I'm not 100 percent sure what to call yesterday's protest timed to coincide with the opening of the Beijing Olympics. The predominant theme was "Free Tibet" but there were a lot of advocates of other causes there too, notably from Myanmar.
I kept hunting for an answer to the question "why hold this protest today" (obvious answers being, in order to embarrass Beijing and cash in on the publicity to promote their various causes) but no one seemed willing or able to express that.
I had quite an interesting discussion with a young Tibetan who had come a long, long way from a monastery through torture by Chinese police and a dangerous escape through the Himalayas to freedom in Nepal. He eventually ended up living in Amsterdam _ which might as well be the planet Mars from his perspective.
This was the kind of conversation that was at about 1/1000th of the depth it could have been ... hearing the bare facts of such a tale is like knowing an onion by its husk. My mother died while I was young.
Moments such as his expulsion from the monastery and the pain of leaving home on a treacherous walk with danger behind and total unknown ahead. Ay.
And in the midst of those thoughts I was also thinking how bittersweet it is that his life will always be circumscribed by those experiences. There is no possible future in which _ for instance _ he becomes a stock broker or a concert pianist.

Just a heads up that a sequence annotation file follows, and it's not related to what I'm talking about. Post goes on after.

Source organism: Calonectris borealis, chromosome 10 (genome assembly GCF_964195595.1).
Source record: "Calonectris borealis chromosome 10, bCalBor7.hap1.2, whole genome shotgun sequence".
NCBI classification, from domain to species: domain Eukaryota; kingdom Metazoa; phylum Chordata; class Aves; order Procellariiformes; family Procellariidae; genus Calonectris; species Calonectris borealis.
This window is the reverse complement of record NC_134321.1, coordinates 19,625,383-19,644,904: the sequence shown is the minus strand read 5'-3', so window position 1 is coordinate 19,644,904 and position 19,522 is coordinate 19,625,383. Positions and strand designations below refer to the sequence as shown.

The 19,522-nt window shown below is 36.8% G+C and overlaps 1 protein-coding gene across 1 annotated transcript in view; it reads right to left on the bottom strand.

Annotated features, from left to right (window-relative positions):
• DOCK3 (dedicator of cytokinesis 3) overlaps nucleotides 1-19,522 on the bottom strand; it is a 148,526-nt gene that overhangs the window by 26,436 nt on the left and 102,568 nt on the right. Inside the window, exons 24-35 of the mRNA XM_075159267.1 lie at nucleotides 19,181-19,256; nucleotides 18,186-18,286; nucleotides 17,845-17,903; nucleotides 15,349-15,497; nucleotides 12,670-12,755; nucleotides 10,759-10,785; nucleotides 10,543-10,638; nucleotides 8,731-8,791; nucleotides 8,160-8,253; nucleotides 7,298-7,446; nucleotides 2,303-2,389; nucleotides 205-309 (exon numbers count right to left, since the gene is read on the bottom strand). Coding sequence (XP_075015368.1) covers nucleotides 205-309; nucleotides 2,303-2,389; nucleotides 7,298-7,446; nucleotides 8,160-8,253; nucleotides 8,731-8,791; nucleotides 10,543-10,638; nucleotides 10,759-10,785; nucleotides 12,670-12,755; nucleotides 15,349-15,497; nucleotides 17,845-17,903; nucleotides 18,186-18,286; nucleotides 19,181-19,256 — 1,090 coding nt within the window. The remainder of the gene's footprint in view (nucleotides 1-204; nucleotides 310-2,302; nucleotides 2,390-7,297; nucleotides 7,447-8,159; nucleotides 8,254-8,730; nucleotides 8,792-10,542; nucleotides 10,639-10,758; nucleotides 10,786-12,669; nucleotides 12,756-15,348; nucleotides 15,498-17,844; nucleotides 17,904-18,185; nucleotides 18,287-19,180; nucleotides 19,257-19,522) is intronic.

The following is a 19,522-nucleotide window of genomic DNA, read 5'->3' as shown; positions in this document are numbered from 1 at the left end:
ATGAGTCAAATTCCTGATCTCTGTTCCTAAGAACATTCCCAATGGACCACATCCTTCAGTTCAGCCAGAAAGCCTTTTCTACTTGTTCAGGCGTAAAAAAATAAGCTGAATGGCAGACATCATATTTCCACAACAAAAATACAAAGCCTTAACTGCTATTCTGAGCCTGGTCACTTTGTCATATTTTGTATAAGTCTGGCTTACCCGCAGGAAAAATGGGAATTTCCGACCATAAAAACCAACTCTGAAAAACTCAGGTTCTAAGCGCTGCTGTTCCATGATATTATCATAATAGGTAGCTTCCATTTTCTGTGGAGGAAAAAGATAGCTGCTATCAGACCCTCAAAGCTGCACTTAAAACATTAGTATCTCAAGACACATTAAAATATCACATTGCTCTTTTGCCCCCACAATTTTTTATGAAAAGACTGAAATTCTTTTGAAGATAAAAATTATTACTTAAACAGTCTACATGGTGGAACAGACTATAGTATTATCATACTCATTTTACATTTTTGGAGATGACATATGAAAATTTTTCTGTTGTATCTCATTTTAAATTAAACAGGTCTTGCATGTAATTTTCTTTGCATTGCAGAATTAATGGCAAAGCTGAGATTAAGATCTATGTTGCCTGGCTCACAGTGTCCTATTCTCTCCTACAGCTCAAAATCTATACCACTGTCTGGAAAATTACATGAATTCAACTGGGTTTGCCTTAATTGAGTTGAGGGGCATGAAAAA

Nor will I be a Tibetan monk. It's all one.
The most interesting comments about reasons TO protest came from a German woman I spoke to. She told me:
"I feel really unhappy that our leaders are now in China because I think human rights are more important than economic interests."
But weren't the Olympics begun in order to give us a respite from political disagreements?
"Everything is politics. When the Olympics started in Greece, the games were held among free countries. If we do not concentrate on human rights, treatment of people and freedom, then we lose the ideals of the Olympics."